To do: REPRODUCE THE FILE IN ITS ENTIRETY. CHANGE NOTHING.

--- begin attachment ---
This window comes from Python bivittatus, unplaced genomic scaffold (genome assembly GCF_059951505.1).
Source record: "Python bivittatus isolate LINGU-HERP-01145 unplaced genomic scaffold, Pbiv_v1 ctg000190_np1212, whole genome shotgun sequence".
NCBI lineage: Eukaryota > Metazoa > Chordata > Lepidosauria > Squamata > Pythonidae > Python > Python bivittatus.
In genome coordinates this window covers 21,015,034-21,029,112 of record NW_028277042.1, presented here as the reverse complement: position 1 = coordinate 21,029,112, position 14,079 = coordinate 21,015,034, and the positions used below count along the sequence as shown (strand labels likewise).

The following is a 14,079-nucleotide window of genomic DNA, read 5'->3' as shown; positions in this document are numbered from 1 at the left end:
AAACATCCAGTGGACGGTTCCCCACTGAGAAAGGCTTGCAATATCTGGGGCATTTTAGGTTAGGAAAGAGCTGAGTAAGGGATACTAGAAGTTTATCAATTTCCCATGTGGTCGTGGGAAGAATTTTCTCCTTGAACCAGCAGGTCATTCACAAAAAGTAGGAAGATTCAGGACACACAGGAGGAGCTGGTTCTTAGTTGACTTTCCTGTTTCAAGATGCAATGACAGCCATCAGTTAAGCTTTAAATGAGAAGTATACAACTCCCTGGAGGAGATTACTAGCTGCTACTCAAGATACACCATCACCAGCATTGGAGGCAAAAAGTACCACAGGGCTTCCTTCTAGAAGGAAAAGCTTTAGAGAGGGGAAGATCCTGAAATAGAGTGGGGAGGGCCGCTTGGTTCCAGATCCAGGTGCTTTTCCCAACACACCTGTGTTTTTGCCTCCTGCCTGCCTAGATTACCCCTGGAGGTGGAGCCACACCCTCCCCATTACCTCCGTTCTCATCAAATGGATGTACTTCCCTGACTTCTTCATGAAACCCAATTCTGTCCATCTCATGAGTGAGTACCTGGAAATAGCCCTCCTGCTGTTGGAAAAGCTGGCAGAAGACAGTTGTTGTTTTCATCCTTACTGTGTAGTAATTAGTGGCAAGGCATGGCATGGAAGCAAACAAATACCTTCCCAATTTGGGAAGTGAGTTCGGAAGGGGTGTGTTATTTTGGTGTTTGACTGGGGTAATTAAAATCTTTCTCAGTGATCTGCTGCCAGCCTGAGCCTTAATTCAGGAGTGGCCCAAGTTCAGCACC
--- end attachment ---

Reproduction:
This window comes from Python bivittatus, unplaced genomic scaffold (genome assembly GCF_059951505.1).
Source record: "Python bivittatus isolate LINGU-HERP-01145 unplaced genomic scaffold, Pbiv_v1 ctg000190_np1212, whole genome shotgun sequence".
NCBI lineage: Eukaryota > Metazoa > Chordata > Lepidosauria > Squamata > Pythonidae > Python > Python bivittatus.
In genome coordinates this window covers 21,015,034-21,029,112 of record NW_028277042.1, presented here as the reverse complement: position 1 = coordinate 21,029,112, position 14,079 = coordinate 21,015,034, and the positions used below count along the sequence as shown (strand labels likewise).

The following is a 14,079-nucleotide window of genomic DNA, read 5'->3' as shown; positions in this document are numbered from 1 at the left end:
AAACATCCAGTGGACGGTTCCCCACTGAGAAAGGCTTGCAATATCTGGGGCATTTTAGGTTAGGAAAGAGCTGAGTAAGGGATACTAGAAGTTTATCAATTTCCCATGTGGTCGTGGGAAGAATTTTCTCCTTGAACCAGCAGGTCATTCACAAAAAGTAGGAAGATTCAGGACACACAGGAGGAGCTGGTTCTTAGTTGACTTTCCTGTTTCAAGATGCAATGACAGCCATCAGTTAAGCTTTAAATGAGAAGTATACAACTCCCTGGAGGAGATTACTAGCTGCTACTCAAGATACACCATCACCAGCATTGGAGGCAAAAAGTACCACAGGGCTTCCTTCTAGAAGGAAAAGCTTTAGAGAGGGGAAGATCCTGAAATAGAGTGGGGAGGGCCGCTTGGTTCCAGATCCAGGTGCTTTTCCCAACACACCTGTGTTTTTGCCTCCTGCCTGCCTAGATTACCCCTGGAGGTGGAGCCACACCCTCCCCATTACCTCCGTTCTCATCAAATGGATGTACTTCCCTGACTTCTTCATGAAACCCAATTCTGTCCATCTCATGAGTGAGTACCTGGAAATAGCCCTCCTGCTGTTGGAAAAGCTGGCAGAAGACAGTTGTTGTTTTCATCCTTACTGTGTAGTAATTAGTGGCAAGGCATGGCATGGAAGCAAACAAATACCTTCCCAATTTGGGAAGTGAGTTCGGAAGGGGTGTGTTATTTTGGTGTTTGACTGGGGTAATTAAAATCTTTCTCAGTGATCTGCTGCCAGCCTGAGCCTTAATTCAGGAGTGGCCCAAGTTCAGCACC